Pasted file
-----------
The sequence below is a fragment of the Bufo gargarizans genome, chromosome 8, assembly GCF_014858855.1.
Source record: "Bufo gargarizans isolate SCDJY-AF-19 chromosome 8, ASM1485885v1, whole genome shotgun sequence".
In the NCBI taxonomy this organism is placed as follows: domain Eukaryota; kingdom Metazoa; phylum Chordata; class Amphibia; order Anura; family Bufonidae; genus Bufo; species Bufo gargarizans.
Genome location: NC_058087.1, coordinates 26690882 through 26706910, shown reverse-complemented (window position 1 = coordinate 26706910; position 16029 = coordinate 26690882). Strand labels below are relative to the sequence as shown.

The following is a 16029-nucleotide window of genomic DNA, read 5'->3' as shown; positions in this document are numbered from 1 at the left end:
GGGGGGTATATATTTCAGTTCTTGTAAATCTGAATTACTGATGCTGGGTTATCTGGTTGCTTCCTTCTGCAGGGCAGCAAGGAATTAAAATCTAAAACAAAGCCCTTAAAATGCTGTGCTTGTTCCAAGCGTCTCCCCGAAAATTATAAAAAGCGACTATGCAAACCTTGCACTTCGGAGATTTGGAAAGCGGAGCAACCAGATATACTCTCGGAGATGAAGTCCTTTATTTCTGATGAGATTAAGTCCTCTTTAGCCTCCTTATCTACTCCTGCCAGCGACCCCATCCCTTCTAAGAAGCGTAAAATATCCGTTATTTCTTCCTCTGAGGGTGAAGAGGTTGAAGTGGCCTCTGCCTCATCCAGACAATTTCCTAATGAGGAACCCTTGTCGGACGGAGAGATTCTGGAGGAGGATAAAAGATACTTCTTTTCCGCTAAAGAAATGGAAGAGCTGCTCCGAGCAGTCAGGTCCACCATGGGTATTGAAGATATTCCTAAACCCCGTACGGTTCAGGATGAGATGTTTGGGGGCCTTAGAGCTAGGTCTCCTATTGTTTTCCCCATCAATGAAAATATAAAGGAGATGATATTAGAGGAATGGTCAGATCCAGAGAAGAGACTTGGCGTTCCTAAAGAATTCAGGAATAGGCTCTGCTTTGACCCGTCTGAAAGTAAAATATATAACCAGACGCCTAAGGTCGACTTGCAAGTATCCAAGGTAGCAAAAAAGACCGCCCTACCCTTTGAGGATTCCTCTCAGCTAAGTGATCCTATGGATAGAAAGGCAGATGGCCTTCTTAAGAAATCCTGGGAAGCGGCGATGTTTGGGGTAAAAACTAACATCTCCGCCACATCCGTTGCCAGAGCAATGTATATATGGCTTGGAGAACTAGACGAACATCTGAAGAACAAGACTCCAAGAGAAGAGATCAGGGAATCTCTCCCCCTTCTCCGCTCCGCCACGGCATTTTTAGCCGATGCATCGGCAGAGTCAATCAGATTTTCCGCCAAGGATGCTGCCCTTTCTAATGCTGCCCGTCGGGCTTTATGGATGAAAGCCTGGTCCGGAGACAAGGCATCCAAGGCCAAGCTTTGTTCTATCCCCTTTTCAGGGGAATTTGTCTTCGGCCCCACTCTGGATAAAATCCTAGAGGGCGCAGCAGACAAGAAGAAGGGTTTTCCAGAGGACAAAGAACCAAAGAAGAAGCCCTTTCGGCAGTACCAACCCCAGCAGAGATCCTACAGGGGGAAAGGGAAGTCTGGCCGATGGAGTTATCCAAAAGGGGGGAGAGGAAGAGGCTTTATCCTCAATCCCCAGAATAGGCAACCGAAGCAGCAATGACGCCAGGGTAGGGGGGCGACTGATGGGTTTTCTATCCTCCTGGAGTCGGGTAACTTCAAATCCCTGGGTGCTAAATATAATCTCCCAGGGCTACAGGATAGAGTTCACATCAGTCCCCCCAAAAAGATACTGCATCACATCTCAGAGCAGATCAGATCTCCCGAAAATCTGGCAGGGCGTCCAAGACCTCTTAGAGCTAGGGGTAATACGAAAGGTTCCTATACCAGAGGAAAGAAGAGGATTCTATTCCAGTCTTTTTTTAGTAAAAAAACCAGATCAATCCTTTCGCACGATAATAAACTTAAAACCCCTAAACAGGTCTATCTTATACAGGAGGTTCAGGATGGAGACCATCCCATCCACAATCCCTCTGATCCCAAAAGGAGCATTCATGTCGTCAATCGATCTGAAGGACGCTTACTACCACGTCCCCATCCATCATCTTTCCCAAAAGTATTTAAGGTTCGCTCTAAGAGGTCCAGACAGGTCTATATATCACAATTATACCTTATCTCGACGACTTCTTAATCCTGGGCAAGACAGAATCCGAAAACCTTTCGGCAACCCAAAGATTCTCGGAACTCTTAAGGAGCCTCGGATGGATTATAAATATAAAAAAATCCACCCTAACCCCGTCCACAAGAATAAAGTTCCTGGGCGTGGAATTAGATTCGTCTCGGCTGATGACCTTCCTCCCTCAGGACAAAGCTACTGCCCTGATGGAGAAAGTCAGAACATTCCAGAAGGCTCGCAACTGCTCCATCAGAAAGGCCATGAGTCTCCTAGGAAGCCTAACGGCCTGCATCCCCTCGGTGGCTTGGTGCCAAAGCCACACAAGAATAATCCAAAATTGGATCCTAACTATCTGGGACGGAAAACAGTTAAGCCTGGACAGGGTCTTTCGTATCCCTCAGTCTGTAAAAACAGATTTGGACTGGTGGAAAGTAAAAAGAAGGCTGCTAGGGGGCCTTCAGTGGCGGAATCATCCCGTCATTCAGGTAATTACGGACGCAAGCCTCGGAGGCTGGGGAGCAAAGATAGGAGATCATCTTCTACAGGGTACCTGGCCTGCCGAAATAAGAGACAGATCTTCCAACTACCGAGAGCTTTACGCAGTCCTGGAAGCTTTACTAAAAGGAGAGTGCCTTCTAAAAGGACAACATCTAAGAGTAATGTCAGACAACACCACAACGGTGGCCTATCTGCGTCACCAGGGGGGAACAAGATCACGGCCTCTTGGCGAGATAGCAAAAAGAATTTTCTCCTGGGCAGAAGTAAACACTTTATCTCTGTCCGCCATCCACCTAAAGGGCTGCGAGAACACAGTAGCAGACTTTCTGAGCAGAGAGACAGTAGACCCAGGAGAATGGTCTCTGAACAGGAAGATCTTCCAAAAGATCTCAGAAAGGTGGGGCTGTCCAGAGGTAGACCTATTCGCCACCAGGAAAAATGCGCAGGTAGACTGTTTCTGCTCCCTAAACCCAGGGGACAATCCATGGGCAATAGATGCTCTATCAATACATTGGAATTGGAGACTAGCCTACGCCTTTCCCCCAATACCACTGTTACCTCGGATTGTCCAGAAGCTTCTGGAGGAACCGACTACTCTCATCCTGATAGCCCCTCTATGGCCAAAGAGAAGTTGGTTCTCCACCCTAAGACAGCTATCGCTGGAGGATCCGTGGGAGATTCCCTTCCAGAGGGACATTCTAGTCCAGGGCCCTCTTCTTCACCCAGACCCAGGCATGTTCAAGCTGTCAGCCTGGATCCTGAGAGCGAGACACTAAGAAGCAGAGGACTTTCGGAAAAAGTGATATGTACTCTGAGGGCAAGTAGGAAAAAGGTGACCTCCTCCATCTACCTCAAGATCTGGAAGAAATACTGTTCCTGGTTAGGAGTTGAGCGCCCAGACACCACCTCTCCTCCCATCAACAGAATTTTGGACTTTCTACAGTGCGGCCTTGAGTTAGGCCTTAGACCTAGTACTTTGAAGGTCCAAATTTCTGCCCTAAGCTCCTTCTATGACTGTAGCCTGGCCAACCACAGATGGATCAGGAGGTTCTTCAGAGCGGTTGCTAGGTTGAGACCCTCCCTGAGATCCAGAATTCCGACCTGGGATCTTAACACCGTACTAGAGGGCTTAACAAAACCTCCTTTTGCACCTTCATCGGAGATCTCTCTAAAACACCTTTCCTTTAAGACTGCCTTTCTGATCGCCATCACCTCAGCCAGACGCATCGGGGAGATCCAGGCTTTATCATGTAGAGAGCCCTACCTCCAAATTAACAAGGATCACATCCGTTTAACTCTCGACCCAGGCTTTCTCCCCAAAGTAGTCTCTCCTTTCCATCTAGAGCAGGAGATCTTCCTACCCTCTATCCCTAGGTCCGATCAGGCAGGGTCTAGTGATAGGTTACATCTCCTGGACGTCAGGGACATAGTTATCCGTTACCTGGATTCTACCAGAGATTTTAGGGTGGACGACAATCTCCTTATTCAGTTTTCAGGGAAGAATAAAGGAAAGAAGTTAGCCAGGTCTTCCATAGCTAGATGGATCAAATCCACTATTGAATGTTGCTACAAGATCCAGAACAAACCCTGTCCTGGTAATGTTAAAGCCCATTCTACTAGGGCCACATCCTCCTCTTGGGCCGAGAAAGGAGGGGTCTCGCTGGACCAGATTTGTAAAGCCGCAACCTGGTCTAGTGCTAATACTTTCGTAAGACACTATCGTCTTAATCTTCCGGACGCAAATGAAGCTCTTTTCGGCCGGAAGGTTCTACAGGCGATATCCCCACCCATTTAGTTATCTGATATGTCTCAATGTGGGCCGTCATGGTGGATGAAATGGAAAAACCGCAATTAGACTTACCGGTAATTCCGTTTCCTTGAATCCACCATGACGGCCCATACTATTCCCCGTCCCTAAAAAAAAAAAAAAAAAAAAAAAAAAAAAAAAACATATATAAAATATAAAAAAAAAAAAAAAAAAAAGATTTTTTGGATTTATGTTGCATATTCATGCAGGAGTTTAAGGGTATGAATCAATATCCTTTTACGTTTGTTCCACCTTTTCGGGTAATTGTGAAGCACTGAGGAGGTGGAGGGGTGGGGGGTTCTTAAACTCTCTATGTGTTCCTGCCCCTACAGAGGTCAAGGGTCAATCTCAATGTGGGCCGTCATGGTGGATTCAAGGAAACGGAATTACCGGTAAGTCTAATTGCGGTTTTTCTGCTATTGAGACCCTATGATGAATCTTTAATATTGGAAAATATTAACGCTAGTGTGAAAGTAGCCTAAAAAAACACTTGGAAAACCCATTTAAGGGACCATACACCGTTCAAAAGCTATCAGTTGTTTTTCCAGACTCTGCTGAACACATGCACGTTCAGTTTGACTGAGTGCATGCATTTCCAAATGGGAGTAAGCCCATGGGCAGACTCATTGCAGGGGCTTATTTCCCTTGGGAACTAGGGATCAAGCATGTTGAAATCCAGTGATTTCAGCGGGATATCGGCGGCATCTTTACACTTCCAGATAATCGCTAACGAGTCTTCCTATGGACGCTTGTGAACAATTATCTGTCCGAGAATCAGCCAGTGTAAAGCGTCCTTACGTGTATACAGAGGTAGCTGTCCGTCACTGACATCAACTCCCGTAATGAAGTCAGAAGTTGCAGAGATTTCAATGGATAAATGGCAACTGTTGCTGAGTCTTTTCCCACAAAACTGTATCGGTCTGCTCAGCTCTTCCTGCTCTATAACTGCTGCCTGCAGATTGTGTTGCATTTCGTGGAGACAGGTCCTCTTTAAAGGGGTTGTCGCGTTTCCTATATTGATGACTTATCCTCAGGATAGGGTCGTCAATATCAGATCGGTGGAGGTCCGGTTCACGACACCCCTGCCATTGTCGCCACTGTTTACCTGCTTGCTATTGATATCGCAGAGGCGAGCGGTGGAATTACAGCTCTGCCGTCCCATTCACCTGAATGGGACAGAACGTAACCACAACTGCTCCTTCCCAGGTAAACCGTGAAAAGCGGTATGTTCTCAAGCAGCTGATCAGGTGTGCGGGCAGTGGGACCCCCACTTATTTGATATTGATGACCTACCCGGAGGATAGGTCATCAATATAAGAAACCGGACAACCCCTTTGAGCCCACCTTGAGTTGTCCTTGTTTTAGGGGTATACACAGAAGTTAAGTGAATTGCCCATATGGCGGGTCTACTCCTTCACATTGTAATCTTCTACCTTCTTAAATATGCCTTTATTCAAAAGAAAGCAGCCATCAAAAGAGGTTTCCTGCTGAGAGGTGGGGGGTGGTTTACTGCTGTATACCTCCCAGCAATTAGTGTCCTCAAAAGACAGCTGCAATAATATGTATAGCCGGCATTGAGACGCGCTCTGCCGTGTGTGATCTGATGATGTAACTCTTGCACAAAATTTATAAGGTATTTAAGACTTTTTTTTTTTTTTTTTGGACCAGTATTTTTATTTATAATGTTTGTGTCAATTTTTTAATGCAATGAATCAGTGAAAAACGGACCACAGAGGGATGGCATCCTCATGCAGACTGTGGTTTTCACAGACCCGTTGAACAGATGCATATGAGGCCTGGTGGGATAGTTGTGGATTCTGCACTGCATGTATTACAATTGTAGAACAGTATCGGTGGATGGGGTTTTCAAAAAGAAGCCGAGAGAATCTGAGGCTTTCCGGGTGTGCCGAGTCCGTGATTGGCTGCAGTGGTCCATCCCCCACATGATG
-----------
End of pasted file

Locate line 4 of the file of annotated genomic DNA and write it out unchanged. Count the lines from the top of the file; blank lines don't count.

Genome location: NC_058087.1, coordinates 26690882 through 26706910, shown reverse-complemented (window position 1 = coordinate 26706910; position 16029 = coordinate 26690882). Strand labels below are relative to the sequence as shown.